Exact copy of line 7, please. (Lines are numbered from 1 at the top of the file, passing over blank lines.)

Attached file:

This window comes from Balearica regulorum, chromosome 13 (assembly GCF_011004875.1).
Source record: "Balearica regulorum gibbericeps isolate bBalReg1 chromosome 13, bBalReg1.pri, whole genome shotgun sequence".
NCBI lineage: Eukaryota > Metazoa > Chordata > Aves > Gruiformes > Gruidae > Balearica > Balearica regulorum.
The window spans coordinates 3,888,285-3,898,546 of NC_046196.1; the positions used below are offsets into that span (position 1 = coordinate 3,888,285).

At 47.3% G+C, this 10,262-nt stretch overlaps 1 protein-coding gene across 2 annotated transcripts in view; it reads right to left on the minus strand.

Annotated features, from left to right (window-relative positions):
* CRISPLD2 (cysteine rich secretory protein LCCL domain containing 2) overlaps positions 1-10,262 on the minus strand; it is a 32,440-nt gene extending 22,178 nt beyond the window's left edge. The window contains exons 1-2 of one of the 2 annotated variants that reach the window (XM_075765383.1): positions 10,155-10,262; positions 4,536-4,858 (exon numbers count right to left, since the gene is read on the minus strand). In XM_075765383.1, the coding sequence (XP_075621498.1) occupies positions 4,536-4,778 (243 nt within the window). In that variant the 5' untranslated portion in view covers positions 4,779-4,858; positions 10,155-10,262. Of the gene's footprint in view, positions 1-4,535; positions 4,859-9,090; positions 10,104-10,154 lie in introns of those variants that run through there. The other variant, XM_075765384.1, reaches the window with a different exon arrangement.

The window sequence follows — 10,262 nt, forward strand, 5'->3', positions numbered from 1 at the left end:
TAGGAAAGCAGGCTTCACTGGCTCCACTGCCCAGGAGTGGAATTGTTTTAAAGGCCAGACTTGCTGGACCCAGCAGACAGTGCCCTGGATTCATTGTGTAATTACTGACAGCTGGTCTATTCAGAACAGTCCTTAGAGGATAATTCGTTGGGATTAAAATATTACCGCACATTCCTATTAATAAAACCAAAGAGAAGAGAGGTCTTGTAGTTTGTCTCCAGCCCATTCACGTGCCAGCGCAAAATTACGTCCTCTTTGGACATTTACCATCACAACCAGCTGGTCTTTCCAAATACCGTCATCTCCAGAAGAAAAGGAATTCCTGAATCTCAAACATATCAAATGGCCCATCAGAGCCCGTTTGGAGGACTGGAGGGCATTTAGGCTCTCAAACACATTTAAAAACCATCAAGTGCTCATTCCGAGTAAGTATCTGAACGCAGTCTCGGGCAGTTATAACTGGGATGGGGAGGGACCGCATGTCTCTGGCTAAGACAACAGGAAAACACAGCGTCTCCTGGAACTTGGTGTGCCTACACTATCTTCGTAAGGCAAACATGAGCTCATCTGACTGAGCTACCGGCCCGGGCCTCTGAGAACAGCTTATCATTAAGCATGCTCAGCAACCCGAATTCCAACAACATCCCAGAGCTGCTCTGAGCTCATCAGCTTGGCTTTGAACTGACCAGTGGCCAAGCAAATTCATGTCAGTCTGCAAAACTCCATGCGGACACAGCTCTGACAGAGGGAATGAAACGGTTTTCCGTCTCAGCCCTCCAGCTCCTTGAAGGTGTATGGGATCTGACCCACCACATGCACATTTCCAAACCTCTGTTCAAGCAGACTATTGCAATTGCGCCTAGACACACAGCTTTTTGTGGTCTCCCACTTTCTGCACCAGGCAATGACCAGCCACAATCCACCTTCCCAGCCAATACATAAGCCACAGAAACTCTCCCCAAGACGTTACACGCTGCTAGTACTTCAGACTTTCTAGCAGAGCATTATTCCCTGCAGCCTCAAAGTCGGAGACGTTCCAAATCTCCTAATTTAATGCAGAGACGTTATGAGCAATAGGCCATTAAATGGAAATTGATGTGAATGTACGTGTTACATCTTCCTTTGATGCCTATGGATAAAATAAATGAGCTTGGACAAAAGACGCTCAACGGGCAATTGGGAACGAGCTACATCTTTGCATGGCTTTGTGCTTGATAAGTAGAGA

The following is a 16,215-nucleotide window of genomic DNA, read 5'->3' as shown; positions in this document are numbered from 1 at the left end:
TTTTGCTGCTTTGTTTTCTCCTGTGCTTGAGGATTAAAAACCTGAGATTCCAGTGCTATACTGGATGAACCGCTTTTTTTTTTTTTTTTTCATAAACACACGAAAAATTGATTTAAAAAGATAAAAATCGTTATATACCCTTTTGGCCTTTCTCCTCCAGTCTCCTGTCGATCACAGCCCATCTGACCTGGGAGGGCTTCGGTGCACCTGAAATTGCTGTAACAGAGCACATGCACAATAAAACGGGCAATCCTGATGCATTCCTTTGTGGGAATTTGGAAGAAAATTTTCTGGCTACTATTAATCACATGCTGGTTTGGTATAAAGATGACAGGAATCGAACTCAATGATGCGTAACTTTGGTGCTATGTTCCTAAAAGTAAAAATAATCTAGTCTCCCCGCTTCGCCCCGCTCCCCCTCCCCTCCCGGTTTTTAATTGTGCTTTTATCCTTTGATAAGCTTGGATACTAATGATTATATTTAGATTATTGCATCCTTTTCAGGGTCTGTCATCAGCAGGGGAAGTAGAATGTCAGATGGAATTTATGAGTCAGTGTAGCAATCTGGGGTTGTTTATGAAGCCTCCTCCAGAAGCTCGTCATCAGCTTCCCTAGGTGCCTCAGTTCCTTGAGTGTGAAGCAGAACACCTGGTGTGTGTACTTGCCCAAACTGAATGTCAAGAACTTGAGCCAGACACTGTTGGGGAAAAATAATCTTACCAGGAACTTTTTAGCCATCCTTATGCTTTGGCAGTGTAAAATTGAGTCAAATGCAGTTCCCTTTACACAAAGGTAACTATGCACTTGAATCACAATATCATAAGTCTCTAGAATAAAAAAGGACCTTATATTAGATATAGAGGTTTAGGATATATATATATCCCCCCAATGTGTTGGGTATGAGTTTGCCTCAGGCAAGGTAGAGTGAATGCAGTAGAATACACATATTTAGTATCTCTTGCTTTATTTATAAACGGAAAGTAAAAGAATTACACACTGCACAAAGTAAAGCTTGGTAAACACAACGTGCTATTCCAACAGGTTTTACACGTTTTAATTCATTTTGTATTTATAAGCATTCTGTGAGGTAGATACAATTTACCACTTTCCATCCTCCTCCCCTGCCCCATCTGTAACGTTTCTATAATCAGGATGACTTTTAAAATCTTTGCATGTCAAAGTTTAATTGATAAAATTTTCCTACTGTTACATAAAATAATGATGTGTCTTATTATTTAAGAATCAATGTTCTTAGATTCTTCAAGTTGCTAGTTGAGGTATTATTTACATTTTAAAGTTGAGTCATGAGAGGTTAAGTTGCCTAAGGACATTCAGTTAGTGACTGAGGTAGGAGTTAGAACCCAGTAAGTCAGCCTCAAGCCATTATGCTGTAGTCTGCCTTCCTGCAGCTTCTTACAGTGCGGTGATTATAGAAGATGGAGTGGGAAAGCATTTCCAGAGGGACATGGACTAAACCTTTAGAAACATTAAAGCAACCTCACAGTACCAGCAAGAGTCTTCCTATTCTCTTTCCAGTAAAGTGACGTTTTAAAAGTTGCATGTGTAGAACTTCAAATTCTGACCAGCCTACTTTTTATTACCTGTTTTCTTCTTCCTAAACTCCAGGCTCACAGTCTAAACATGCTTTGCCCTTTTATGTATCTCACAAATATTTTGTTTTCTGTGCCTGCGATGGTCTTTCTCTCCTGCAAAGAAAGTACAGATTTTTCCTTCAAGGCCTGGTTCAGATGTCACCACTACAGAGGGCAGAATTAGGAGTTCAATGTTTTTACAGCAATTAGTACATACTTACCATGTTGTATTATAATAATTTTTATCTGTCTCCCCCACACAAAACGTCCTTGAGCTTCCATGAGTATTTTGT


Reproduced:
* CRISPLD2 (cysteine rich secretory protein LCCL domain containing 2) overlaps positions 1-10,262 on the minus strand; it is a 32,440-nt gene extending 22,178 nt beyond the window's left edge. The window contains exons 1-2 of one of the 2 annotated variants that reach the window (XM_075765383.1): positions 10,155-10,262; positions 4,536-4,858 (exon numbers count right to left, since the gene is read on the minus strand). In XM_075765383.1, the coding sequence (XP_075621498.1) occupies positions 4,536-4,778 (243 nt within the window). In that variant the 5' untranslated portion in view covers positions 4,779-4,858; positions 10,155-10,262. Of the gene's footprint in view, positions 1-4,535; positions 4,859-9,090; positions 10,104-10,154 lie in introns of those variants that run through there. The other variant, XM_075765384.1, reaches the window with a different exon arrangement.